That’s a good question, because initially when the idea was developing I had a lot of songs (I always have a lot of songs) that I pictured as a full length, originally. It would have been Aaron Livingston’s greatest hits, Volume One (find Volumes 0 and -1 on his Bandcamp page). Once I started working with Anti-, I sort of re-imagined it.

Why was that?


I got in a space where I felt like i had a lot more material at my fingertips that was ready to be expressed. And I’m always tryna make it better. It felt like a different thing altogether, like starting from zero. The way it started to crystallize was coming up with Cross My Heart – it felt different to me. Maybe it was a subtle difference. I had the name Son Little by this point and that’s a very different way for me to do things – I have this name, what is that?


I was sort of brooding on this idea of just creating an entity from scratch. The idea of it came together before the music. I didn’t really set out to to make the music any particular way – once I’d made Cross My Heart I felt like: here it is. My gut told me to just continue and see where that took me. Your Love Will Blow Me Away was the next thing I wrote, and then The River.


The other two songs are things that I had sort of lying around, I would love one week and not the next. I felt like once I looked back through the lens of where we’re at now, those things fit to me. The tone, the lyrics, the energy, it all fit with what I was doing and that changed my perspective on what I’m doing.



So what’s the masterplan? To be brutal, how will you continue to make a living out of this?


I think you gotta be on your toes and be creative making money. For the most part record sales are not there and you’re not going to make money that way, for most people it’s always been pretty questionable at best if you were going to make any money from your record. Touring is obviously really important, if you can (product) place things it can be really helpful – but all that stuff to me goes against the way I’ve always done everything, to aim for things like that, so I wouldn’t catch myself doing that sort of thing. As far as format goes, I’ve always loved great albums and that’s always going to be the goal.

I had done that a little bit, where I would just make something and put it out, a blog here and there ould pick it up. Which I was never really expecting. Even though what I wanted to do was a full length – but it seemed to make sense to roll something out, put a song out. Much in the way of what we were talking about before with graffiti writing, it’s a gift, just here it is. Let it live its own life. You can always do another one. That one got away, so what, do another one. We’ve been fortunate because the responses have been really good. It’s been fun to do that. I’ve been amazed and impressed just how much I’ve been able to do with so little.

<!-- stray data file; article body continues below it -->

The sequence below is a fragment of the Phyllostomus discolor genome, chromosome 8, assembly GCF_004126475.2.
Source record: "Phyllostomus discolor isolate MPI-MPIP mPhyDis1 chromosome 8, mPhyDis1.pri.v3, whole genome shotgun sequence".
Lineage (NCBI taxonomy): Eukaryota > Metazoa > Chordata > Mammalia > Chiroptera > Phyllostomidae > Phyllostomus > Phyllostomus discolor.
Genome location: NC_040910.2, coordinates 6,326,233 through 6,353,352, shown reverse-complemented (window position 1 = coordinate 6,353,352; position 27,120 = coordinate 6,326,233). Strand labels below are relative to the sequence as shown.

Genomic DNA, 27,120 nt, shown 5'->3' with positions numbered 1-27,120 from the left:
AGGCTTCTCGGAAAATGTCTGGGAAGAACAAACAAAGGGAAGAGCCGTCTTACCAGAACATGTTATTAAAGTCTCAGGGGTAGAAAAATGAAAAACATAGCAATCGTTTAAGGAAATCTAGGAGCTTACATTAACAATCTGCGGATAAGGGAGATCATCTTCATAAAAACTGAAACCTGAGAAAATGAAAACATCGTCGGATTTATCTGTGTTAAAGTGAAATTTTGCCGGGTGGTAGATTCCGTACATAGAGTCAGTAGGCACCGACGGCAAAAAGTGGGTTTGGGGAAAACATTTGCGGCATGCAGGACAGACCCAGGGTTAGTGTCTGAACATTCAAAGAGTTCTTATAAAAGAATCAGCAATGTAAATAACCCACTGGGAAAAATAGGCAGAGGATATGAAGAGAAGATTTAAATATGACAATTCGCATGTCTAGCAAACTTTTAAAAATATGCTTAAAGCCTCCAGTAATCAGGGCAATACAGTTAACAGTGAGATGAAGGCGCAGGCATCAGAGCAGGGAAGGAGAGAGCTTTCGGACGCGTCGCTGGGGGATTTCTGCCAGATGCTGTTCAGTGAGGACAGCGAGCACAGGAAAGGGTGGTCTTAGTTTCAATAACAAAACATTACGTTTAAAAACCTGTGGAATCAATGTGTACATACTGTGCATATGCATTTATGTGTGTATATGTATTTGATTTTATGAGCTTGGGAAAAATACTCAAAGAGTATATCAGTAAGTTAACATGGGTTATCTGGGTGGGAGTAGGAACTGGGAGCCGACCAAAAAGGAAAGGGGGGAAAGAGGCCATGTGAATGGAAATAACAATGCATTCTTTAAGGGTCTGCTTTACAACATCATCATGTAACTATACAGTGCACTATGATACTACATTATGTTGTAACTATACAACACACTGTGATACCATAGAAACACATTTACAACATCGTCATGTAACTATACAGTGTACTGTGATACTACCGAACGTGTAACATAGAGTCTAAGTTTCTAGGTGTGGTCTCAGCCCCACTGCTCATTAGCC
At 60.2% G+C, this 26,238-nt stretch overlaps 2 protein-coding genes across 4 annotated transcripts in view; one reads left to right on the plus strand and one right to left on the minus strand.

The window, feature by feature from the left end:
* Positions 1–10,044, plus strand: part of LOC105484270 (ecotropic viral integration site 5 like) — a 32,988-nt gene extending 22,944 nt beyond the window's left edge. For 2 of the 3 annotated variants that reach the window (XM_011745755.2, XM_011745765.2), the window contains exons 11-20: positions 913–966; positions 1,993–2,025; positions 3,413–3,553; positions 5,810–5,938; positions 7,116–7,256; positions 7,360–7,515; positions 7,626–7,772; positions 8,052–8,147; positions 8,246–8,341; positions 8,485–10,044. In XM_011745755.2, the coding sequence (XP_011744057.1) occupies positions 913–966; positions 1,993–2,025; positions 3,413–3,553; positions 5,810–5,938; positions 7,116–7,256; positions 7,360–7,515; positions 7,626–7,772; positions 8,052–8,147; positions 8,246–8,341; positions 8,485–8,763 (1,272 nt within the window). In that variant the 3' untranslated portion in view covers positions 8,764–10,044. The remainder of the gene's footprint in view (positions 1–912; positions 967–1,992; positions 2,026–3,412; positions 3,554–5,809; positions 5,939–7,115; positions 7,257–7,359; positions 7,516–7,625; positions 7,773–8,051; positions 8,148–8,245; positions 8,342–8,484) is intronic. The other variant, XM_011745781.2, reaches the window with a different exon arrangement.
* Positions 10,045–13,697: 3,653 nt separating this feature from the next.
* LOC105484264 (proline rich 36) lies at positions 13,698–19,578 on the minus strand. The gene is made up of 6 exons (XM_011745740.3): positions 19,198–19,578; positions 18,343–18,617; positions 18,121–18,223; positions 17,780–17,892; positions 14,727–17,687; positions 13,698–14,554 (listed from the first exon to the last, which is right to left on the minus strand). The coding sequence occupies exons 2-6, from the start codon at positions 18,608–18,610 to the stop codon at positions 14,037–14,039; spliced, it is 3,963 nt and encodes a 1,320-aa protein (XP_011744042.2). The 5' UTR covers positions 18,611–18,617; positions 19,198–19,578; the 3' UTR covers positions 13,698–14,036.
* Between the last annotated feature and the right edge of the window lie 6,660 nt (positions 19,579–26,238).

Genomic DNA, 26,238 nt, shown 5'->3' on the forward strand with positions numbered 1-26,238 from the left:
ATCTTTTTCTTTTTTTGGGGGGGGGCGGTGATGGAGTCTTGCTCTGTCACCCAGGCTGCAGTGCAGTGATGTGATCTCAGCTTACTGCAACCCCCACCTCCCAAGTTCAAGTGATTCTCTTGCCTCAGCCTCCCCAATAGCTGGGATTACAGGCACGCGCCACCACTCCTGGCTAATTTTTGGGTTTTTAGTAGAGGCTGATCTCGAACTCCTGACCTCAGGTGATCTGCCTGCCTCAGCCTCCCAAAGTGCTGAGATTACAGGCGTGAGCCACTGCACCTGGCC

Having now had this experience, I would love to put music out every week!

The record label are supportive?

Anti – They’re amazing man, they’re great. They have really gotten behind these ideas, and generated ideas, they really help me see a lot of different ways that I can approach disseminating art.

I’m getting a bit more hands on with the video aspect now, I’ve aways had an interest in that as well, so I can’t describe how exciting that is for me to be able to really… it’s really cool. It’s a lot of fun, having the chance to make another video.

Do you have songs mapped out for the full length?

I have more than the songs laid out for the full length. I feel like there’s always… throwing things out, sometimes when you throw something out you get something back, quicker. Music is funny like that – all forms of art can be this way, you can have long periods of nothing. I might say I’m going to write all week – four days go by, I can’t stand anything I did. On the fifth day, I write three songs. By the seventh day, three songs are pretty much done. When you tell someone about it, they ask how did it go? ‘I wrote three songs, check ‘em out!’ ‘Whoa, these are great, did you do these in a week?’

The reality is no, I did these in one day but those three days that nothing worked are just as important as the one day where it did.

You seem to be resilient enough to make mistakes or change your ideas.


My parents, my family in general, are resilient people, I feel like I got it from them. I’ve made lots of mistakes. You make a mistake, you’re still here. What are you gonna do, fold up? I think you’re completely right. You make a mistake, all you can do is pick up the pieces, figure out why it didn’t work.
I’ve had some moments where I was maybe… tired of it. Probably needed a recharge. I used to paint. That’s something I remember painting – thinking ‘this is cool’, then all of a sudden this looks terrible. It’s always those times, walk away and do something else, completely different. Could be family, push ups. Anything that puts you in a different frame of mind, allows your mind time to resolve whatever the issues are, whatever you’re stuck on. There is a a resolution, you just don’t know what it is. Sometimes it can’t be your conscious mind that works that out.